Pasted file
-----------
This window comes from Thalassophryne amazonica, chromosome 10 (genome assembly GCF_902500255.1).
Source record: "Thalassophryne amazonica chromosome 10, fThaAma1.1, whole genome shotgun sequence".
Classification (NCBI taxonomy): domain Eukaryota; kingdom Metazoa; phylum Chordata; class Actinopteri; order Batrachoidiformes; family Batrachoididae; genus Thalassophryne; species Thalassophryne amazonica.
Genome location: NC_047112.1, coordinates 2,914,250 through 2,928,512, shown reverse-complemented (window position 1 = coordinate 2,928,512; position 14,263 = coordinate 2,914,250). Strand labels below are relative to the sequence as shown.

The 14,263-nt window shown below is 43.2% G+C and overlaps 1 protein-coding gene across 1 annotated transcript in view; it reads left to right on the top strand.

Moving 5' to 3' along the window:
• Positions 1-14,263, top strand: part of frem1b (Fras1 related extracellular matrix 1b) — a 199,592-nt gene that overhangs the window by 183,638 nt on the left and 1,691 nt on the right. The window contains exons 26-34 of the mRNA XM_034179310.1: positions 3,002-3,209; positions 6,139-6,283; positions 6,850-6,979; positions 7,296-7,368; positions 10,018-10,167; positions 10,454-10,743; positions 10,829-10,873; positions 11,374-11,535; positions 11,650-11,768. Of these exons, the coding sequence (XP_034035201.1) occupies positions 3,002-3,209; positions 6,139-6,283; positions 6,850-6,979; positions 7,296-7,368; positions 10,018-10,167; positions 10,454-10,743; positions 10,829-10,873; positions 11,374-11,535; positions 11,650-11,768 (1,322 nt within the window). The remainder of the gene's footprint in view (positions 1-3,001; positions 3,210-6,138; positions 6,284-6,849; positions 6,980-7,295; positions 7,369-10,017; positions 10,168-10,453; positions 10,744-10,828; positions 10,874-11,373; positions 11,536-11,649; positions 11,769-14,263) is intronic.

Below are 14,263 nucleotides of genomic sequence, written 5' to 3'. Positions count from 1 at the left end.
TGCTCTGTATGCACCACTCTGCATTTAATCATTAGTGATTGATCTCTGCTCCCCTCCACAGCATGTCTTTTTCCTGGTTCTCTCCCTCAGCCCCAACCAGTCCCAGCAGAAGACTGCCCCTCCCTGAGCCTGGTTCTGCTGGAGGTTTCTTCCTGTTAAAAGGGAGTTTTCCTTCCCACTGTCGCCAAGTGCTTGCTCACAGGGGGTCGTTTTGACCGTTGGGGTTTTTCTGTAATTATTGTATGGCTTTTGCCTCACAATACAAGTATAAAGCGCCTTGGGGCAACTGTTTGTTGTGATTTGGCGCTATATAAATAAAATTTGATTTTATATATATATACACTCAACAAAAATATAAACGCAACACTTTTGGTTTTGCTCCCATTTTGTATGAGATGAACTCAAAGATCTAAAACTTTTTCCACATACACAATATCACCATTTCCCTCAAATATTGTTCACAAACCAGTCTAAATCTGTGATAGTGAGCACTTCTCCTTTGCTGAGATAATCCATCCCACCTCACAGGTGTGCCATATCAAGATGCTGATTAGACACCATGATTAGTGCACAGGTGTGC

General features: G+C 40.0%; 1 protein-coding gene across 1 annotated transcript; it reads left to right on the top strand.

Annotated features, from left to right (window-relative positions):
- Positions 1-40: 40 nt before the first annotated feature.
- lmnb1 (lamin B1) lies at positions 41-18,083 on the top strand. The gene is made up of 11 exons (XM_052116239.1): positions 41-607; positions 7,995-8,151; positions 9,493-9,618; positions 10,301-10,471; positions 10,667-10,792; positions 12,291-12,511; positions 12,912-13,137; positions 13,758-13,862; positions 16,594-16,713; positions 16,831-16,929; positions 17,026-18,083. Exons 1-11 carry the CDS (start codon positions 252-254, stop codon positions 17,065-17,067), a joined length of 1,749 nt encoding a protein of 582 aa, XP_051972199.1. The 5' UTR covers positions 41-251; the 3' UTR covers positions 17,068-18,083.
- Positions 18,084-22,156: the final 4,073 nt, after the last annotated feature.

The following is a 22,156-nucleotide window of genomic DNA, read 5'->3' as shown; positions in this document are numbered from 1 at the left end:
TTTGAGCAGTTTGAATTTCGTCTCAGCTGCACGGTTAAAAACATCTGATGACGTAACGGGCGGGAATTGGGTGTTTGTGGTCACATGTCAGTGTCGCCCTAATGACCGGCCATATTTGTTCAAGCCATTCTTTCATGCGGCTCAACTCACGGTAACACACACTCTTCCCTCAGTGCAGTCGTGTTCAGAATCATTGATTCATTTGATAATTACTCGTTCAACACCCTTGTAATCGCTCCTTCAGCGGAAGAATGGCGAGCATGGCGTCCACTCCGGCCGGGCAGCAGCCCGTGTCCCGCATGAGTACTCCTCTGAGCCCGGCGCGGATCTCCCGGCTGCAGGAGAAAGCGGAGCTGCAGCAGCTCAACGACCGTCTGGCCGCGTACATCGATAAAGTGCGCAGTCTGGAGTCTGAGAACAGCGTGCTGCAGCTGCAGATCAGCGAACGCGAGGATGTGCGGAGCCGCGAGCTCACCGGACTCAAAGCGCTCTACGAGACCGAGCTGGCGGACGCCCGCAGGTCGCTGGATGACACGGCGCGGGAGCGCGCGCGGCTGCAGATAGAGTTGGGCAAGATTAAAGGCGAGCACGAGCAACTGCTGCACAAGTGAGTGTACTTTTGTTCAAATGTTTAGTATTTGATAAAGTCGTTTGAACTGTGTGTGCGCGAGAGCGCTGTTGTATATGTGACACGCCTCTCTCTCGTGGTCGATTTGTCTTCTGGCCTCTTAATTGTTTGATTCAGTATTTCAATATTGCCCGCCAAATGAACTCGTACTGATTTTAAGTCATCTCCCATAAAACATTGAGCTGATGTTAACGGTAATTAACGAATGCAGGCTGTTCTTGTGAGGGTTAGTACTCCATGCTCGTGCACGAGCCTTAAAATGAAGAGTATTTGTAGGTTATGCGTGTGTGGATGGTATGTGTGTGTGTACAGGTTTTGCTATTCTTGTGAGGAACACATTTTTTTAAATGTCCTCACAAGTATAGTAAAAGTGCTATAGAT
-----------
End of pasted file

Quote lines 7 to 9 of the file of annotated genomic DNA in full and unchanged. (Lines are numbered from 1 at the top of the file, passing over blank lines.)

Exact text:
• Positions 1-14,263, top strand: part of frem1b (Fras1 related extracellular matrix 1b) — a 199,592-nt gene that overhangs the window by 183,638 nt on the left and 1,691 nt on the right. The window contains exons 26-34 of the mRNA XM_034179310.1: positions 3,002-3,209; positions 6,139-6,283; positions 6,850-6,979; positions 7,296-7,368; positions 10,018-10,167; positions 10,454-10,743; positions 10,829-10,873; positions 11,374-11,535; positions 11,650-11,768. Of these exons, the coding sequence (XP_034035201.1) occupies positions 3,002-3,209; positions 6,139-6,283; positions 6,850-6,979; positions 7,296-7,368; positions 10,018-10,167; positions 10,454-10,743; positions 10,829-10,873; positions 11,374-11,535; positions 11,650-11,768 (1,322 nt within the window). The remainder of the gene's footprint in view (positions 1-3,001; positions 3,210-6,138; positions 6,284-6,849; positions 6,980-7,295; positions 7,369-10,017; positions 10,168-10,453; positions 10,744-10,828; positions 10,874-11,373; positions 11,536-11,649; positions 11,769-14,263) is intronic.

Below are 14,263 nucleotides of genomic sequence, written 5' to 3'. Positions count from 1 at the left end.
TGCTCTGTATGCACCACTCTGCATTTAATCATTAGTGATTGATCTCTGCTCCCCTCCACAGCATGTCTTTTTCCTGGTTCTCTCCCTCAGCCCCAACCAGTCCCAGCAGAAGACTGCCCCTCCCTGAGCCTGGTTCTGCTGGAGGTTTCTTCCTGTTAAAAGGGAGTTTTCCTTCCCACTGTCGCCAAGTGCTTGCTCACAGGGGGTCGTTTTGACCGTTGGGGTTTTTCTGTAATTATTGTATGGCTTTTGCCTCACAATACAAGTATAAAGCGCCTTGGGGCAACTGTTTGTTGTGATTTGGCGCTATATAAATAAAATTTGATTTTATATATATATACACTCAACAAAAATATAAACGCAACACTTTTGGTTTTGCTCCCATTTTGTATGAGATGAACTCAAAGATCTAAAACTTTTTCCACATACACAATATCACCATTTCCCTCAAATATTGTTCACAAACCAGTCTAAATCTGTGATAGTGAGCACTTCTCCTTTGCTGAGATAATCCATCCCACCTCACAGGTGTGCCATATCAAGATGCTGATTAGACACCATGATTAGTGCACAGGTGTGC